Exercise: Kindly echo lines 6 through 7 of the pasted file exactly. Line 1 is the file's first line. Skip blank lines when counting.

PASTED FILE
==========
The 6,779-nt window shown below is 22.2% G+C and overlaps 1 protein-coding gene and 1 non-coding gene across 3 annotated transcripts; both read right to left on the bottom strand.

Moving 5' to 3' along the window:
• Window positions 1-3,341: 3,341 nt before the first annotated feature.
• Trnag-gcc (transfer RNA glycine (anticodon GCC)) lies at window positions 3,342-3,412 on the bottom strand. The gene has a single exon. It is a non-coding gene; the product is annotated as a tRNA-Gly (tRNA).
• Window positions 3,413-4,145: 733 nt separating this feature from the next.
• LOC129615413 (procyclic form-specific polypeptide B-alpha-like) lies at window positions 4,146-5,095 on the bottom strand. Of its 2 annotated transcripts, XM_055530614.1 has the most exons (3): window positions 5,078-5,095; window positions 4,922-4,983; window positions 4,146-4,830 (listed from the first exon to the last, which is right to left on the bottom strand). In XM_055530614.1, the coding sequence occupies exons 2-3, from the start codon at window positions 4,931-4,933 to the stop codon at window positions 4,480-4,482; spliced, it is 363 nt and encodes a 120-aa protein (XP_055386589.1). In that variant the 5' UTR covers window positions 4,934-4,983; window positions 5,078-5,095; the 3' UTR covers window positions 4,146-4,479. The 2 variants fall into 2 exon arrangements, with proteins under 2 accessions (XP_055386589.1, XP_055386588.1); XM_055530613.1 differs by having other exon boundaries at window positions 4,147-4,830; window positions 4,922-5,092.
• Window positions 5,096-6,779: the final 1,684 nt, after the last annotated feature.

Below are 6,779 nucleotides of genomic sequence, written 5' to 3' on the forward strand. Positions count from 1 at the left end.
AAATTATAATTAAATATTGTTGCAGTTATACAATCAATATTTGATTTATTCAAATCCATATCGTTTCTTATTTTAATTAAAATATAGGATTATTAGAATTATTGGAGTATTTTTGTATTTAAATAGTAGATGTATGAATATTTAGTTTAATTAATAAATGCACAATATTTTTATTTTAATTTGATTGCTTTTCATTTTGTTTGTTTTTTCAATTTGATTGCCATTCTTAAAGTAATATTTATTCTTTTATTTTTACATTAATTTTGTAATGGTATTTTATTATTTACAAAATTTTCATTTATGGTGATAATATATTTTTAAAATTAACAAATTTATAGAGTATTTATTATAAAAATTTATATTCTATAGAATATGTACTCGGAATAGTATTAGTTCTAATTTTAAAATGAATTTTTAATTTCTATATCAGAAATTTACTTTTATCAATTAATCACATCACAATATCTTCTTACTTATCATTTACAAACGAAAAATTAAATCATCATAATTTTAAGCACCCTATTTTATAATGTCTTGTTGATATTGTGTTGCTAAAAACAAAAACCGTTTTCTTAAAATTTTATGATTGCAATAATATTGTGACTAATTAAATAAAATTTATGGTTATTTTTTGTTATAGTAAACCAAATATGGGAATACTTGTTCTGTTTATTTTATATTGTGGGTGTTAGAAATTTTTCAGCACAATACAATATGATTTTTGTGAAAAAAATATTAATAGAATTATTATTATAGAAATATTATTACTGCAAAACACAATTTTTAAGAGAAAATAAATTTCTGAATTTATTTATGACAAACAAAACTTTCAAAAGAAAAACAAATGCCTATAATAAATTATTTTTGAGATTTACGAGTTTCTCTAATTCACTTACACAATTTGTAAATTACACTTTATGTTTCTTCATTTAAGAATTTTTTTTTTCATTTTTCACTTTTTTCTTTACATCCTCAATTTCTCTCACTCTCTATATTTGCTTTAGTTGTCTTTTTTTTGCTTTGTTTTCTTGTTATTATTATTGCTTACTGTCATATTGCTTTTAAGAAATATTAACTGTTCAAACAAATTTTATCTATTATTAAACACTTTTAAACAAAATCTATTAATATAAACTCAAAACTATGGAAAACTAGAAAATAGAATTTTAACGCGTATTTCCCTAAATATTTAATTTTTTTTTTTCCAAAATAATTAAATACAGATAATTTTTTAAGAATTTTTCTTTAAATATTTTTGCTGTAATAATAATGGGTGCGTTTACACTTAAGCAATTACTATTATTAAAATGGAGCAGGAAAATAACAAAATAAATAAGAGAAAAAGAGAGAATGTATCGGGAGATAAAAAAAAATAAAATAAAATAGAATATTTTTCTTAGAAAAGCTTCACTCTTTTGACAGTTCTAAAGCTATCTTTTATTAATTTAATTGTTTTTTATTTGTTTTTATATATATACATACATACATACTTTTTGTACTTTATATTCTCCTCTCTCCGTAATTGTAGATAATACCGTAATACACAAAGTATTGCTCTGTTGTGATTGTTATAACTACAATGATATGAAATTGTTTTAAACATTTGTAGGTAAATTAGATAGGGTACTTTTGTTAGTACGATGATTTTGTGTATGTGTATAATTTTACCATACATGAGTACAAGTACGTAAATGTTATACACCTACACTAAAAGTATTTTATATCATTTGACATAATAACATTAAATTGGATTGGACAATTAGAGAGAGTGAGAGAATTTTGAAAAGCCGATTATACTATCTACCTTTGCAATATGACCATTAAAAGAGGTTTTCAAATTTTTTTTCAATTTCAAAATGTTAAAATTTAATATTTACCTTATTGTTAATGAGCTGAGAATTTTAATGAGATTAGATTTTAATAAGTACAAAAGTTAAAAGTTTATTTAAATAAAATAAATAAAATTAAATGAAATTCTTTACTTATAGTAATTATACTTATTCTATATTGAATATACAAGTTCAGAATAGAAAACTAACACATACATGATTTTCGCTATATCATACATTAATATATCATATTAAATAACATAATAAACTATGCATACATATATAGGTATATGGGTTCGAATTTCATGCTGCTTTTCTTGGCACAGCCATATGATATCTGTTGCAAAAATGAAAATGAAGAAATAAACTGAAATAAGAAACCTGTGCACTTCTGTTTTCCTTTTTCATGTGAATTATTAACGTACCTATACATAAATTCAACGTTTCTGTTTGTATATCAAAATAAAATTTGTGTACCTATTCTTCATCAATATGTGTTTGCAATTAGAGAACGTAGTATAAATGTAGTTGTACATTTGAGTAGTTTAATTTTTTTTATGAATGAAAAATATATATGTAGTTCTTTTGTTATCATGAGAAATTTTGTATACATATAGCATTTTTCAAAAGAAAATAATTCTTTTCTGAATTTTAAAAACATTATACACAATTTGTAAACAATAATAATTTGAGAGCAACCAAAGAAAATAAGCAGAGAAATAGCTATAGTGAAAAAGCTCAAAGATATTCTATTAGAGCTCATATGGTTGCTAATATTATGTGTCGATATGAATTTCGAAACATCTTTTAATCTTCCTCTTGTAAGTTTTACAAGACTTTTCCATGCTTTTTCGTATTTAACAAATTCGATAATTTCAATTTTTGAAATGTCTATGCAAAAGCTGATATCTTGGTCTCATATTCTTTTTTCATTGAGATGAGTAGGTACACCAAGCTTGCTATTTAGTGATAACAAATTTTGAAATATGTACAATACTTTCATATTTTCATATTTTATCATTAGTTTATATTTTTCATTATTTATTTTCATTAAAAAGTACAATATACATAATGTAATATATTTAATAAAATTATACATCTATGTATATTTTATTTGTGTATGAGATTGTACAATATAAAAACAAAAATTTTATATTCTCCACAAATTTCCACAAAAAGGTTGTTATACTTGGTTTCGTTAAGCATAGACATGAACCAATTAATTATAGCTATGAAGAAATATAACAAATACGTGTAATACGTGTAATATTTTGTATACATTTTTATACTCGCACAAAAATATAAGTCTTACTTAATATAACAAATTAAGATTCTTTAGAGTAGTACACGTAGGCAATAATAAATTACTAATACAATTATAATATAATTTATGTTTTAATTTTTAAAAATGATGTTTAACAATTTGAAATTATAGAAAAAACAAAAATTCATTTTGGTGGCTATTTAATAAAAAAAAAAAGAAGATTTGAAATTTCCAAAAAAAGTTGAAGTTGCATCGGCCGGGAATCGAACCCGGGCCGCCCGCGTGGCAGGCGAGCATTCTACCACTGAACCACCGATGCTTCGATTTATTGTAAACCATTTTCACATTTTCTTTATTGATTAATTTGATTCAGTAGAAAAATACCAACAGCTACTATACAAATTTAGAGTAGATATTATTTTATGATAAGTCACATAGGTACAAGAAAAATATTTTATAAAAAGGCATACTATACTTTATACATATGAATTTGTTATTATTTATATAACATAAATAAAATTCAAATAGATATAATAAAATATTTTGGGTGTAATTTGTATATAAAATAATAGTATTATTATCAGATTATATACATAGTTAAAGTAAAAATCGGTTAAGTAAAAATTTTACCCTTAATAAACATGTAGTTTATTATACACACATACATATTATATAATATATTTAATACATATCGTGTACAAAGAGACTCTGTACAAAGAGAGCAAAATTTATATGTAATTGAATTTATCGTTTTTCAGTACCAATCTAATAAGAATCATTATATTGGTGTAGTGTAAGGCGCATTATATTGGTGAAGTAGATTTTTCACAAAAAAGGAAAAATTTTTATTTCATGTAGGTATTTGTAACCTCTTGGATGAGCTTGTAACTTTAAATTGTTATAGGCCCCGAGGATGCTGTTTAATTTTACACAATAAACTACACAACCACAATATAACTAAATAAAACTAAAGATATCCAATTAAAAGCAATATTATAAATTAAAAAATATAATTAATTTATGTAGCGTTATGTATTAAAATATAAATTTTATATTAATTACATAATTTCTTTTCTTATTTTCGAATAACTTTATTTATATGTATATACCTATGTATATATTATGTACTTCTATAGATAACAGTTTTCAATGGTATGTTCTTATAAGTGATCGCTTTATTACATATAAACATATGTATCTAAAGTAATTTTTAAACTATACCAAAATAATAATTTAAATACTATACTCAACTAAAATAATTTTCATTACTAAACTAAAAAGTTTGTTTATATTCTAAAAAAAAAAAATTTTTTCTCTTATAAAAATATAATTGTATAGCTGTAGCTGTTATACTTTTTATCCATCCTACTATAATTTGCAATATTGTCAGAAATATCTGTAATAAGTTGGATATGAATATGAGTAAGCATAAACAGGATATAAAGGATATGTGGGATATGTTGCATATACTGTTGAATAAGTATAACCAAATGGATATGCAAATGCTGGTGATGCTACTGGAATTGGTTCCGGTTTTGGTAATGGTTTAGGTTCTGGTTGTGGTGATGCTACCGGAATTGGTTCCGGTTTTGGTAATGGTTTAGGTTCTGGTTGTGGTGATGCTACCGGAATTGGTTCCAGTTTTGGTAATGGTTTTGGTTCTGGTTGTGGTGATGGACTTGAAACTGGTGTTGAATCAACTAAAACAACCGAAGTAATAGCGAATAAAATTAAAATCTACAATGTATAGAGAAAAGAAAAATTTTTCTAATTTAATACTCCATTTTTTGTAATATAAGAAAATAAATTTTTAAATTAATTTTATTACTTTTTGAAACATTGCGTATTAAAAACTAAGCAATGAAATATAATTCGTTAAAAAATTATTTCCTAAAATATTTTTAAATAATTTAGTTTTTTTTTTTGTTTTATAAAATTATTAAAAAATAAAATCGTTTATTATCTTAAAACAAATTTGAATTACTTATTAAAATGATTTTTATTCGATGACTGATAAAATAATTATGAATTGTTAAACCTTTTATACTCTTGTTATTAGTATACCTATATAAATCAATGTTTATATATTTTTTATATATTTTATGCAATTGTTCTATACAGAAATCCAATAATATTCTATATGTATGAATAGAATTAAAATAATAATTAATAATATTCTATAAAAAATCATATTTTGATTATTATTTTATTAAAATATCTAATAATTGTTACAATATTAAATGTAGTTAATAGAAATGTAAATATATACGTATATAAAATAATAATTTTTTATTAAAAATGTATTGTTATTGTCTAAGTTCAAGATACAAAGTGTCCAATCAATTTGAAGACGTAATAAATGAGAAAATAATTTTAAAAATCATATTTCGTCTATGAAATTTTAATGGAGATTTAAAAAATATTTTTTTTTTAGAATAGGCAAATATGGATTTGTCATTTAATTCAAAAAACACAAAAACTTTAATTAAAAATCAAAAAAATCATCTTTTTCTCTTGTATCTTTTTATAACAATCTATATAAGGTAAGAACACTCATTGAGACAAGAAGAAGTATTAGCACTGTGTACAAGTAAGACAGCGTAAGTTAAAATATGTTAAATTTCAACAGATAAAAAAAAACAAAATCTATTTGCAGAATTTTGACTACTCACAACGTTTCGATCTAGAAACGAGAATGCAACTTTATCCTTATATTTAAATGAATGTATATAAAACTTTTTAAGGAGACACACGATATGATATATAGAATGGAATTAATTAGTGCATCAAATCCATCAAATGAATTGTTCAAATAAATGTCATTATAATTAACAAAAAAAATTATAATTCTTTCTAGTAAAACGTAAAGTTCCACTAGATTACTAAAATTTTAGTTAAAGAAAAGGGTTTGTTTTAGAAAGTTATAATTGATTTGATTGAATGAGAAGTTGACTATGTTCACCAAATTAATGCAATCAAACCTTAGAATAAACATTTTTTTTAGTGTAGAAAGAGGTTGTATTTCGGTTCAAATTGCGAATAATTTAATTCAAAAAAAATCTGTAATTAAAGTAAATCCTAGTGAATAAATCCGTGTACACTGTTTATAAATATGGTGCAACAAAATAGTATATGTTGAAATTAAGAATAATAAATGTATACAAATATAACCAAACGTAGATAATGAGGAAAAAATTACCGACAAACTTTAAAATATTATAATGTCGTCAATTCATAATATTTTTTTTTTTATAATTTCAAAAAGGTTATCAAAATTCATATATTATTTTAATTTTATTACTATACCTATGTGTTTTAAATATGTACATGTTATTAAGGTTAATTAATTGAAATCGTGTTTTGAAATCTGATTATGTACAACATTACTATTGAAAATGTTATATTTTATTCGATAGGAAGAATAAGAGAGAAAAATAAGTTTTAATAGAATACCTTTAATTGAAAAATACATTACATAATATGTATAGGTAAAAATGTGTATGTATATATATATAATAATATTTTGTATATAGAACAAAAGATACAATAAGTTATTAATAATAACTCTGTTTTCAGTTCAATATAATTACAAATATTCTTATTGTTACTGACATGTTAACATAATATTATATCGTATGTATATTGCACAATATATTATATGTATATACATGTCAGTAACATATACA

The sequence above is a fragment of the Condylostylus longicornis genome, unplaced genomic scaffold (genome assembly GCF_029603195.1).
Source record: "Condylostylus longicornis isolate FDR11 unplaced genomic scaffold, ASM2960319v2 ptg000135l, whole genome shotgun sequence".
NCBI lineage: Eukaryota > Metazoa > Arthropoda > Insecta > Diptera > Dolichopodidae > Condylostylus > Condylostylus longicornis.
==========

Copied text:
• LOC129615413 (procyclic form-specific polypeptide B-alpha-like) lies at window positions 4,146-5,095 on the bottom strand. Of its 2 annotated transcripts, XM_055530614.1 has the most exons (3): window positions 5,078-5,095; window positions 4,922-4,983; window positions 4,146-4,830 (listed from the first exon to the last, which is right to left on the bottom strand). In XM_055530614.1, the coding sequence occupies exons 2-3, from the start codon at window positions 4,931-4,933 to the stop codon at window positions 4,480-4,482; spliced, it is 363 nt and encodes a 120-aa protein (XP_055386589.1). In that variant the 5' UTR covers window positions 4,934-4,983; window positions 5,078-5,095; the 3' UTR covers window positions 4,146-4,479. The 2 variants fall into 2 exon arrangements, with proteins under 2 accessions (XP_055386589.1, XP_055386588.1); XM_055530613.1 differs by having other exon boundaries at window positions 4,147-4,830; window positions 4,922-5,092.
• Window positions 5,096-6,779: the final 1,684 nt, after the last annotated feature.